The obedience which is fundamental and essential to the new evangelization is also a virtue acquired with great difficulty in a culture which exalts individualism and questions all authority, except the self. Yet, it is indispensable if the Gospel is to be taught and lived in our time. We take example from the first disciples, from the first missionaries to our native places, and from the host of saintly brethren who have given themselves completely to Christ throughout the Christian centuries, calling upon the help and guidance of the Holy Spirit to purify themselves of any rebellion before God’s will and to strengthen them to do God’s will in all things. Before the great challenge of living the Christian faith today, we, with them, draw courage from the promise with which Our Lord concluded His missionary mandate: “[A]nd lo, I am with you always, to the close of the age.”12

The Critical Role of the Family in a New Evangelization

The great challenge which confronts the whole Church confronts, in particular, the Church in the first cell of Her life, the family. It is the challenge which Pope John Paul II described in his Apostolic Letter “At the Close of the Great Jubilee of the Year 2000, “Novo Millennio Ineunte,” as the “high standard of ordinary Christian living.”13 Pope John Paul II taught us the extraordinary nature of our ordinary life, because it is lived in Christ and, therefore, produces in us the incomparable beauty of holiness. He declared:

The ways of holiness are many, according to the vocation of each individual. I thank the Lord that in these years he has enabled me to beatify and canonize a large number of Christians, and among them many lay people who attained holiness in the most ordinary circumstances of life. The time has come to re-propose wholeheartedly to everyone this high standard of ordinary Christian living: the whole life of the Christian community and of Christian families must lead in this direction.14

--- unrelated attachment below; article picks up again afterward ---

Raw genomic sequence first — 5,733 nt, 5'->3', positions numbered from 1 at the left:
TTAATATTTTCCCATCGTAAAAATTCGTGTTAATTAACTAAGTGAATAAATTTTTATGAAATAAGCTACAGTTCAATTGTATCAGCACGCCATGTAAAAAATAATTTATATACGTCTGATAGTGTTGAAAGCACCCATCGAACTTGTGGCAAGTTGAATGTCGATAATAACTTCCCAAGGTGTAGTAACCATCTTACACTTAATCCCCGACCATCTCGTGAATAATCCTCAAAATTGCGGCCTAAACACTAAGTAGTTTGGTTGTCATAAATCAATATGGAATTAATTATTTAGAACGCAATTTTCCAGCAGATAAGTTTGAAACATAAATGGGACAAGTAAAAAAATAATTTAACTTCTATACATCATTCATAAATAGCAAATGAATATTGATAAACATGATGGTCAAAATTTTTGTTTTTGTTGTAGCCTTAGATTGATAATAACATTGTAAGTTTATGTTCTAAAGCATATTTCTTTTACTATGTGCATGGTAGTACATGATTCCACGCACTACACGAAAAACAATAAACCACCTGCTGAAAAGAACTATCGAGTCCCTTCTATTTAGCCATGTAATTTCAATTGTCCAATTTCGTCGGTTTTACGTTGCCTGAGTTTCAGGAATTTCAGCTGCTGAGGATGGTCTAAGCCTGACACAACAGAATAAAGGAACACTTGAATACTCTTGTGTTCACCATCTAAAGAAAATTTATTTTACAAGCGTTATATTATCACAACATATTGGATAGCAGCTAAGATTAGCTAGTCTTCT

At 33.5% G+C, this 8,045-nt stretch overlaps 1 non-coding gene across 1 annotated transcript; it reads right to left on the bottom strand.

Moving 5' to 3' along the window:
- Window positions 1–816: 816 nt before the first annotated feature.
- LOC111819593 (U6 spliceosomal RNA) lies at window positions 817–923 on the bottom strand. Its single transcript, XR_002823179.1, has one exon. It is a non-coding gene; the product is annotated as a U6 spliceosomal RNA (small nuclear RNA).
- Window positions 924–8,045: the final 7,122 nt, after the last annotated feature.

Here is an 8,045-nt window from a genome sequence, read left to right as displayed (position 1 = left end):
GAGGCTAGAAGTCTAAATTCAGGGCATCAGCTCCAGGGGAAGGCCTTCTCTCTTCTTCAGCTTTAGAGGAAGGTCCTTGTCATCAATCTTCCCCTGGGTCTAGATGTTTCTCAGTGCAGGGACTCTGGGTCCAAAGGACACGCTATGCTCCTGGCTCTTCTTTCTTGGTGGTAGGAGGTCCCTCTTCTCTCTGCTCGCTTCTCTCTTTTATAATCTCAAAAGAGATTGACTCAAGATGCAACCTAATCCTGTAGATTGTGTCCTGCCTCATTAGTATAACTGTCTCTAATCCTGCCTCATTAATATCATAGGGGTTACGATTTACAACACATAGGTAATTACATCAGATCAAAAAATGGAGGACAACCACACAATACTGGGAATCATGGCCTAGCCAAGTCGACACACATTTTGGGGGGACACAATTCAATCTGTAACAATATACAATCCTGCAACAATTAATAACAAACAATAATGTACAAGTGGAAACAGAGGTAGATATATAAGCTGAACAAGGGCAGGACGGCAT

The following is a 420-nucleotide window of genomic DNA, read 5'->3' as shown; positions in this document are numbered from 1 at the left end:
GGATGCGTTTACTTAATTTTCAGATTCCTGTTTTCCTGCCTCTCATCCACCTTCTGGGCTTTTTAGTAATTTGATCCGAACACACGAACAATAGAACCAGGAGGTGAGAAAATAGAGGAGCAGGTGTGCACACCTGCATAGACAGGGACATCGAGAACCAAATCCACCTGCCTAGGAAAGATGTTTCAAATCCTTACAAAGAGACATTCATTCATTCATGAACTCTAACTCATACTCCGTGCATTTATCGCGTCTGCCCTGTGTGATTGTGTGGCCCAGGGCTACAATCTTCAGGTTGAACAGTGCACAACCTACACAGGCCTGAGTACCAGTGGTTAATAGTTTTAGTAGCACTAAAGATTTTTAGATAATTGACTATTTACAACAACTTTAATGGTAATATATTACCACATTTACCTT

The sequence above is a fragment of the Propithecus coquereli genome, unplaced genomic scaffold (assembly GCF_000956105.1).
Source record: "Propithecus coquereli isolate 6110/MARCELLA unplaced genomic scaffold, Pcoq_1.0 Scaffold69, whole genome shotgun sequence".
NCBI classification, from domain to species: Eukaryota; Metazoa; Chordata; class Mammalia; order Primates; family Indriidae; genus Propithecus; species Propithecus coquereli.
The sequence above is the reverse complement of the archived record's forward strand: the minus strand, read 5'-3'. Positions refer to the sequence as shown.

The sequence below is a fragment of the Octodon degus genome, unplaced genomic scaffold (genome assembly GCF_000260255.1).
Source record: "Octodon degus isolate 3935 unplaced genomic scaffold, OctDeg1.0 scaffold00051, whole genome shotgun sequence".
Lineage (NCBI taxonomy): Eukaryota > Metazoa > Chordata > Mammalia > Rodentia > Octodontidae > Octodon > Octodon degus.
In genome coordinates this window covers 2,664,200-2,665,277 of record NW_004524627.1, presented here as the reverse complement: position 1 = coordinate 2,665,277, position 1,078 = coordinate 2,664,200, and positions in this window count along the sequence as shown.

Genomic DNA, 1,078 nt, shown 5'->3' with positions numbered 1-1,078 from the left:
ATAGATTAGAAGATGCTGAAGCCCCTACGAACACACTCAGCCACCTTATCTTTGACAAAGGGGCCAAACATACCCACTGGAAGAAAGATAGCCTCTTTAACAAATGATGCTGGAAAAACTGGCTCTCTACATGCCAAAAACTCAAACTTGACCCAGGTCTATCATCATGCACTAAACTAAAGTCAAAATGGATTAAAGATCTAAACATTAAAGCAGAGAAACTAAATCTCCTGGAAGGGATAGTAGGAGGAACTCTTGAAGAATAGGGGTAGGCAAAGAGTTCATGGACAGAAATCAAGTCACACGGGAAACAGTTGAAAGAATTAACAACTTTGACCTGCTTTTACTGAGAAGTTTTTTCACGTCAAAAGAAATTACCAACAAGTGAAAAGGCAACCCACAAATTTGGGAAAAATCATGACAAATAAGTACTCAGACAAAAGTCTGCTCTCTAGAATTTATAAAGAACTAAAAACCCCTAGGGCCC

Seeing in Christian families the fruit of the daily conversion of life by which the family members strive to meet the “high standard of ordinary Christian living,” the culture will discover the great mystery of ordinary life upon which God daily showers His ceaseless and immeasurable love. Clearly, the “mending of the Christian fabric of society” can only come about by the remaking of “the Christian fabric of the ecclesial community,” beginning with the individual in his family, at home.15

Pope John Paul II taught us clearly that the way to meet the challenge of the “high standard of ordinary Christian living” is “found in the Gospel and in the living Tradition.”16 He reminded us that it is the same program of Christian living as it has always been in the Church, the program of holiness of life.17 Regarding Christian marriage and the family, and the call to evangelization, in his 1981 Post-Synodal Apostolic Exhortation on the family, Familiaris Consortio, he declared that “the Christian family, in fact, is the first community called to announce the Gospel to the human person during growth and to bring him or her, through a progressive education and catechesis, to full human and Christian maturity.”18

Noting the multiple and grievous attacks on marriage and the family in our time, he stressed the importance of witnessing to the truth about marriage and the family, so that the family may evangelize the whole of society. He declared: